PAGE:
web analytics

— urbantick

Mapping Tracks – Where have you been all these days?

The end of a calendar year has become the time for summing up and reviewing. In terms of tracking this is what a few of us also ave done and presented the track recordings of the closing 2010. So where have you been all these days?

In the past few years more and more people are recording their movements using different methods, mostly GPS devices. With the new smart phone with built in GPS this has become even easier. Numerous apps are now out there helping you to record organise and visualise your movements.

Three guys, Andy Woodruff over at Cartogrammar and Eric Fischer who is the creator of the citie maps based on the geo taged images on flickr and picasa and Achim Tack have been dedicated to record all the 2010 trips and visualise them on a map.

Personal geography of 2010Image taken from Eric Fischer on flickr / Personal geography of 2010. How big is your world?

Eric has coded his trips using a colour code for modes of transport. Very similar to the coding he used for the photo mapping project. So it goes like this: “black is walking, red is bicycling, blue is cars or buses, and green is above-ground rapid transit or freeways”. He points out that tunnels are not shown.

It is quite interesting how the red and blue, the bicycle and the car, over lap and almost match. Would be interesting to know if he also used the same automatic mode of transport detection based on speed as he did for the photo mapping project.

Eric is traveling around San Francisco on both sides of the bay area. Here is the corresponding NCL twitter map.

2010 tracks with intensityImage taken from Andy Woodruff on flickr / 2010 tracks with intensity. More yellow = more frequently traveled.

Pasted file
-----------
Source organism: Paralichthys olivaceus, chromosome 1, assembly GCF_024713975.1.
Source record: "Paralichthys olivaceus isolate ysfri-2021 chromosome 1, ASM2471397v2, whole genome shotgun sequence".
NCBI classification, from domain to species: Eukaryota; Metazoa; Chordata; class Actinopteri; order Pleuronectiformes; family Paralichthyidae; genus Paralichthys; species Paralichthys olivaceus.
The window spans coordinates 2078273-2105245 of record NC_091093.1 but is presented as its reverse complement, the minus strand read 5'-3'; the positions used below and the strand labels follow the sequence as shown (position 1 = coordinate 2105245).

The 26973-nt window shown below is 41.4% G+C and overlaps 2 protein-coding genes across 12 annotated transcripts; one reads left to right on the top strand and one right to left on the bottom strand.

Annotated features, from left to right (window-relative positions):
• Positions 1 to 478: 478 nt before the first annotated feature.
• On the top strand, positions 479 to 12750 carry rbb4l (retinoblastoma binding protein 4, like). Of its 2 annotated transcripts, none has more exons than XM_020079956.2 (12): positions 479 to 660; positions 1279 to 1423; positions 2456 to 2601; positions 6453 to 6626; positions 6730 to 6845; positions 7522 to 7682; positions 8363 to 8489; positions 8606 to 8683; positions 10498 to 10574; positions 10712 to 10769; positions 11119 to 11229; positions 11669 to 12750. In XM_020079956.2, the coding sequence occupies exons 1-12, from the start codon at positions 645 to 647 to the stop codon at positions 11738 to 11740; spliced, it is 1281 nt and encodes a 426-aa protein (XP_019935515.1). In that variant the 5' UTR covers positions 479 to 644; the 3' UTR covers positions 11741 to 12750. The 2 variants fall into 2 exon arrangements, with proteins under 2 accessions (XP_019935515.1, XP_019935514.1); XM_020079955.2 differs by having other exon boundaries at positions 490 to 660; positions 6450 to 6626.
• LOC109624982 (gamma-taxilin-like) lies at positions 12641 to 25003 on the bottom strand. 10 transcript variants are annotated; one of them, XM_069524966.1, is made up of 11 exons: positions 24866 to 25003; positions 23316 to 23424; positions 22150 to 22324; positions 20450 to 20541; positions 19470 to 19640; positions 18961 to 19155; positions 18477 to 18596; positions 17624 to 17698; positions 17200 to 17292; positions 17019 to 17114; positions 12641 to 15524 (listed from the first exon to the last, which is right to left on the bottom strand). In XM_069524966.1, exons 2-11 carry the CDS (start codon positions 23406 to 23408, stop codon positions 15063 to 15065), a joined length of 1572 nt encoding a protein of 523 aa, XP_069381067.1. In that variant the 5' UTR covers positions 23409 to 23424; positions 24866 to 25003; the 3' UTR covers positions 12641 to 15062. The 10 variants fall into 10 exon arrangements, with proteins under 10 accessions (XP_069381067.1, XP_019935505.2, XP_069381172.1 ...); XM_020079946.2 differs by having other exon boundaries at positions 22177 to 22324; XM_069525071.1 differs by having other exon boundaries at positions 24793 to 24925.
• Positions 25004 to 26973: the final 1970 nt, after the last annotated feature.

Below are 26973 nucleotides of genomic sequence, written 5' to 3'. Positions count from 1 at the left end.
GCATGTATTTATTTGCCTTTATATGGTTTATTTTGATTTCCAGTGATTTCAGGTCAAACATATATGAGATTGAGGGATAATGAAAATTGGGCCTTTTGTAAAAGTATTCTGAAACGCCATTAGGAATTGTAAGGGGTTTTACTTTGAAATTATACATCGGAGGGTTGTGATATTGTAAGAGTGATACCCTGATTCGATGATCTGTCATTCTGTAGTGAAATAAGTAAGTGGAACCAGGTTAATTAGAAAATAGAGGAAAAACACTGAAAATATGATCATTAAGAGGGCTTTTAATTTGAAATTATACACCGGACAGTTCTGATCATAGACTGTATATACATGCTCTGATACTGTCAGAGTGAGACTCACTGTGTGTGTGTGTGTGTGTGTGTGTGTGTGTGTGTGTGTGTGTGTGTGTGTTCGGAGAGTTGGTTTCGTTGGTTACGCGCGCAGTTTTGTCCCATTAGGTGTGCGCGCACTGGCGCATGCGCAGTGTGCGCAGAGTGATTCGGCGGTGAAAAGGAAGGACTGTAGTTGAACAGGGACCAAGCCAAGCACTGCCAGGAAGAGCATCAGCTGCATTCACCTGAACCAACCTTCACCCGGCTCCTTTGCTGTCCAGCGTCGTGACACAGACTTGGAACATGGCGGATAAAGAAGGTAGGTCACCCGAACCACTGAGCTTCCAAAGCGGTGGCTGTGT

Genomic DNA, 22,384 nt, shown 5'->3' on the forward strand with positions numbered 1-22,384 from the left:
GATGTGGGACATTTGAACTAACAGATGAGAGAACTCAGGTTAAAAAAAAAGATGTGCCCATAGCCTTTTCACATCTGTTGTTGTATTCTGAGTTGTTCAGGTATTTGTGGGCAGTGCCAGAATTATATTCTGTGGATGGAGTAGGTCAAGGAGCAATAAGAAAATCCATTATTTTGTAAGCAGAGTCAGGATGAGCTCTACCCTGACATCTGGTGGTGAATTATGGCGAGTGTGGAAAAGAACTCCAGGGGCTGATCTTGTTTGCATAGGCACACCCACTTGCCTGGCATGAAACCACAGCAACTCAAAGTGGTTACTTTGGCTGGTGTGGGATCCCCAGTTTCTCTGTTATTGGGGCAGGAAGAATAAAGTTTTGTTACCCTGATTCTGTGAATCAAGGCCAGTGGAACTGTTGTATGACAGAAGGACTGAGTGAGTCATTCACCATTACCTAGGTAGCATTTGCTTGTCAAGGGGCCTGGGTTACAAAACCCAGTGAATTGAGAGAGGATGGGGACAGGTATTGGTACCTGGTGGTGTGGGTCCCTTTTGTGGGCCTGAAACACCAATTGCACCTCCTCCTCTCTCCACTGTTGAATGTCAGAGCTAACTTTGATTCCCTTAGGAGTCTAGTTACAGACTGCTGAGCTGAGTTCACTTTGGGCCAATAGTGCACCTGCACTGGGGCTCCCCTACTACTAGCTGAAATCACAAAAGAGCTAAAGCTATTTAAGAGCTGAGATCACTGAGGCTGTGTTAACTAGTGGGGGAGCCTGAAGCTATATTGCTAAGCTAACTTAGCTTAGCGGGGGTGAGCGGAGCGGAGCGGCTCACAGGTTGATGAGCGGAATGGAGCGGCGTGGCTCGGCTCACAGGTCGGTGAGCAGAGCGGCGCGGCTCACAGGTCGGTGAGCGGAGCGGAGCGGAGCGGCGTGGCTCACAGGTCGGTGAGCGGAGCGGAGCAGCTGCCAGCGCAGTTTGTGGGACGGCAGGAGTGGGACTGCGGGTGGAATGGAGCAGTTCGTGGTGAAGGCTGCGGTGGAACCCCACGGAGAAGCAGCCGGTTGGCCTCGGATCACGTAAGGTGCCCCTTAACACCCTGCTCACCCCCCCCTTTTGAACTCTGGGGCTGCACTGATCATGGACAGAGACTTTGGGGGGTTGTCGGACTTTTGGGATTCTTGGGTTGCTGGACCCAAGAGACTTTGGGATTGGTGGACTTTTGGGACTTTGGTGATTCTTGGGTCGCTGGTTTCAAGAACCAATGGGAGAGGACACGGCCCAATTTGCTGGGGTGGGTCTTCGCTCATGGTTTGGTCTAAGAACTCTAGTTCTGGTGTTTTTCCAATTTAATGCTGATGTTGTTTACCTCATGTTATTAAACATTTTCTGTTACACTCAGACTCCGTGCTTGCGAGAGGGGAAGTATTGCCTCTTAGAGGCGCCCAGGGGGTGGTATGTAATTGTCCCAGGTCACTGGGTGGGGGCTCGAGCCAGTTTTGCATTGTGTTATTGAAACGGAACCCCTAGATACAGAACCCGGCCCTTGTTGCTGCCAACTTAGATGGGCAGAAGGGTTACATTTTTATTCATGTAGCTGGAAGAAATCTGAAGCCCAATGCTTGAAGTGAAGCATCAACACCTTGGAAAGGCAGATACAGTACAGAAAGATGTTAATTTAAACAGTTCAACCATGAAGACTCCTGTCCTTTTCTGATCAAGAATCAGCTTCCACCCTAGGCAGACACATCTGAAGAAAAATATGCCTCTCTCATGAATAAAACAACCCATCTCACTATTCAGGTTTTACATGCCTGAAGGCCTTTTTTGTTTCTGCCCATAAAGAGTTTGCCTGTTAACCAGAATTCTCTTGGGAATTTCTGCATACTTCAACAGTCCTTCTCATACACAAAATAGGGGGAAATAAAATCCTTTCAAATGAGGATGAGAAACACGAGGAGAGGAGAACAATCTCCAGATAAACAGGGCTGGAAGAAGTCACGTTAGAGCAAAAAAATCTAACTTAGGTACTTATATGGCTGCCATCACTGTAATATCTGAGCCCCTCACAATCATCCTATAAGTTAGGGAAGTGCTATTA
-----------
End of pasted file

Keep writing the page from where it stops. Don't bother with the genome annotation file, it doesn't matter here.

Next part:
Andy is doing this very low key by hand. Of course many, including myself have suggested to him to start using a GPS unit. But he continues to resist and manually retrace his steps as a sort of summary of the day.

Interesting also his motivation “The most valuable thing about this habit, though, is not the post-mapping analysis but rather the motivation it generates to get out and explore and get to know new parts of the city. I’m sure you can imagine the thrill of getting to draw a line on a new part of the map”.

Andy also has recorded the modes of transport on his drawings. Here are the maps by type.

2010 tracks by mode of transportation
Image taken from Andy Woodruff on flickr / 2010 tracks by mode of transportation.

Unfortunately we havent got a NCL twitter map of Boston yet but we are working on it.

Achim is also using a GPS device, a Holux GPSort 245 (we would be interested to hear his experiences with this one), since his move to Hamburg earlier this year and has ever since recorded his everyday moves.

The colour coding here is also according to mode of transport automatically detected via speed, done using arcGIS.

His interest lies more on the repetitive patterns and this is also how he has coded the maps. He notes: “Thursday I go to the gym (Donnerstags gehe ich ins Fitness)” / “I take the bus no 120 to go to work (Ich nehme den Bus 120 zur Arbeit)”

Here is for example a map of his Weekend trips:

The presentation using zoom.it is pretty neat and allows for details to be explored. It works like the imageCutter software that was used for the NCL maps and the twitter social networks. More on Achims paths on his blog.

My own track record has a different cycle, it starts in autumn. The lates map is from October 2009 to October 2010. This year the map shows a comparison between the previous year and the most recent year. However mode of transport is not represented.

oneYearLND09-10 London
Image by urbanTick / London overview of the 2010 GPS track record. A one year drawing of movement on a daily basis, recording all activities and trips. For a large version click HERE.

The NCL London map is available HERE and the corresponding twitter social network HERE.